Discuss the Criminal Liability of Anya (Voluntary Manslaughter Essay)

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Criminal Law (OCR) G153: Voluntary Manslaughter Essay. (January, 2010).
Anya, 20, lives with her boyfriend Samir, 45. Samir makes Anya have sex with his friends and is
violent when drunk. Anya has tried to commit suicide several times and her doctor has prescribed
anti-depressants. Samir comes home drunk, hits Anya and tells her she must have sex with three of
his friends later. Anya takes an overdose of anti-depressants but is violently sick immediately. Samir
laughs at Anya and tells her to be ready to meet his friends in two hours. Anya thinks for an hour
and decides she has had enough. Samir has fallen asleep watching television. Anya grabs a heavy
lamp and smashes it over Samir's head repeatedly, killing him.
Discuss the criminal liability, if any, of Anya. (50 marks).
Lord Coke defined murder as: "The unlawful killing of a reasonable person in being and under [Queen's]
Peace with malice aforethought, express or implied". In other words, it is the unlawful killing of a person with
either direct or oblique intention. When talking about "direct intention" we are talking about when the
defendant intended to cause the specific consequence, whereas oblique is when the defendant intends one
thing but as a result of achieving their goal another result occurs. In the case of Anya it appears that she has
"direct" intention as it is obvious that she wanted to kill Samir.
Due to the fact that Anya hit him over the head, the actus reus of murder will be satisfied as it
resulted in the unlawful killing. Furthermore, she struck him repeatedly and therefore it suggests that the
necessary intention is evidence. Therefore, it is likely she will be convicted of murder.
However, it is possible that due to the circumstances she could claim one of two defences:
provocation or diminished responsibility. If these defences are successful then the offence will be reduced
from murder to voluntary manslaughter. The purpose for this is so that the Judge has more discretion in the
sentencing process; this is one of the main criticisms of murder in that the judge must give a mandatory life
sentence to a defendant who may not have intended death but caused it. Here they would get the same
charge as someone who intended death; this appears unfair. Voluntary manslaughter allows the Judge to
have a more open sentencing process and so allows for a "fairer" trial.
In the case of Anya it is clear that she has suffered with many years of abuse with Samir and so it
would appear unfair to punish her in the same way as someone who caused the death of someone simply
because of the individual's race or sexuality.
Both the defences for murder appear in the Homicide Act (1957). Provocation can be found in
section 3 (s.3). The defence has be defined as "where, on a charge of murder, there is evidence on which the
jury can find that they person charged was provoked (whether by "things done or by things said") [causing] a
loss of control". The definition imposes two questions to be given to the jury to determine whether the
defendant can use "provocation" as a defence; they are: did the defendant lose his self-control? (Subjective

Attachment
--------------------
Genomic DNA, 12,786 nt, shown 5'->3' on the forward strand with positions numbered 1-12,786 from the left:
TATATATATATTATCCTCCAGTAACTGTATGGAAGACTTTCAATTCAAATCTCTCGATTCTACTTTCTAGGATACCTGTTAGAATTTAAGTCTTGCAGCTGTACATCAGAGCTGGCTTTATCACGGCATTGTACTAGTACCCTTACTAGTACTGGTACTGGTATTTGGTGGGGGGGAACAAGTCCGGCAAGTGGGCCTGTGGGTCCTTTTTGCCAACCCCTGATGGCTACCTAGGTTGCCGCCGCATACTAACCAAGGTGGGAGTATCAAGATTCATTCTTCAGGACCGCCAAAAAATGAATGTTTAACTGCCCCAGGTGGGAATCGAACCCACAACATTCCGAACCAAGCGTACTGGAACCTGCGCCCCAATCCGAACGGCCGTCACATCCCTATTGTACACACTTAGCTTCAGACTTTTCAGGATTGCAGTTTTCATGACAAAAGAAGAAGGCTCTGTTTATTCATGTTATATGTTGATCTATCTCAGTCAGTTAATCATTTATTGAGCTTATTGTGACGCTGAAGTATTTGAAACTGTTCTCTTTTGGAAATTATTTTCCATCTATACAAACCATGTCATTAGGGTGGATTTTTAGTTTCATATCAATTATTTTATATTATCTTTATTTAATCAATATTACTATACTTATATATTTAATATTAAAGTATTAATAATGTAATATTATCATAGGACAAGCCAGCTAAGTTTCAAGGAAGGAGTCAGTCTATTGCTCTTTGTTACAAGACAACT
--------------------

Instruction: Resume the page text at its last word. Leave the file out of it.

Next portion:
test), and would a reasonable person have lost his self-control? (Objective test).
The victim does not have to aim the provocation directly at the defendant (Doughty, 1986). In this
case the Court of Appeal held that it is up to the jury to decide whether the baby's crying was provocation by
"things done". It is clear that a 19-day old child is not deliberately provoking an individual.
To test whether the defendant the jury use the "Duffy Test", this was set out in the case of Duffy
(1949) where it was held that there must be a "sudden and temporary loss of control" due to the defendant
losing control of his own mind. This means that the longer the period of time between the victims provoking
behaviour and the defendant's actions matters. The longer the time period between the two weakens the
likelihood of the defendant being able to use the defence. This idea is presented in Ibrams and Gregory
(1981); here the Court of Appeal held that a gap of five days made their defence not effective due to the
"cooling off period". However, this does not mean that there cannot be a time lapse ­ in the case of Baillie
Page | 1 Jamie Cockcroft.

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Criminal Law (OCR) G153: Voluntary Manslaughter Essay. (January, 2010).
(1995) it was held that even though there may be a time lapse between the victim's actions and the
defendants, there can still be held to be a "sudden and temporary loss of control".
However, this idea of "sudden and temporary loss of control" appears to favour men more than
women. This is because a man is more likely to respond quickly where a woman could take time to respond.…read more

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Criminal Law (OCR) G153: Voluntary Manslaughter Essay. (January, 2010).
Furthermore, she appears to be suffering with battered woman syndrome and depression; these will be
taken into account when considering whether a reasonable person with similar characteristics would have
done the same.
However, the defence of provocation may not succeed with Anya and so she may consider the use
of diminished responsibility. This is found in s.2 (1) of the Homicide Act (1957).…read more


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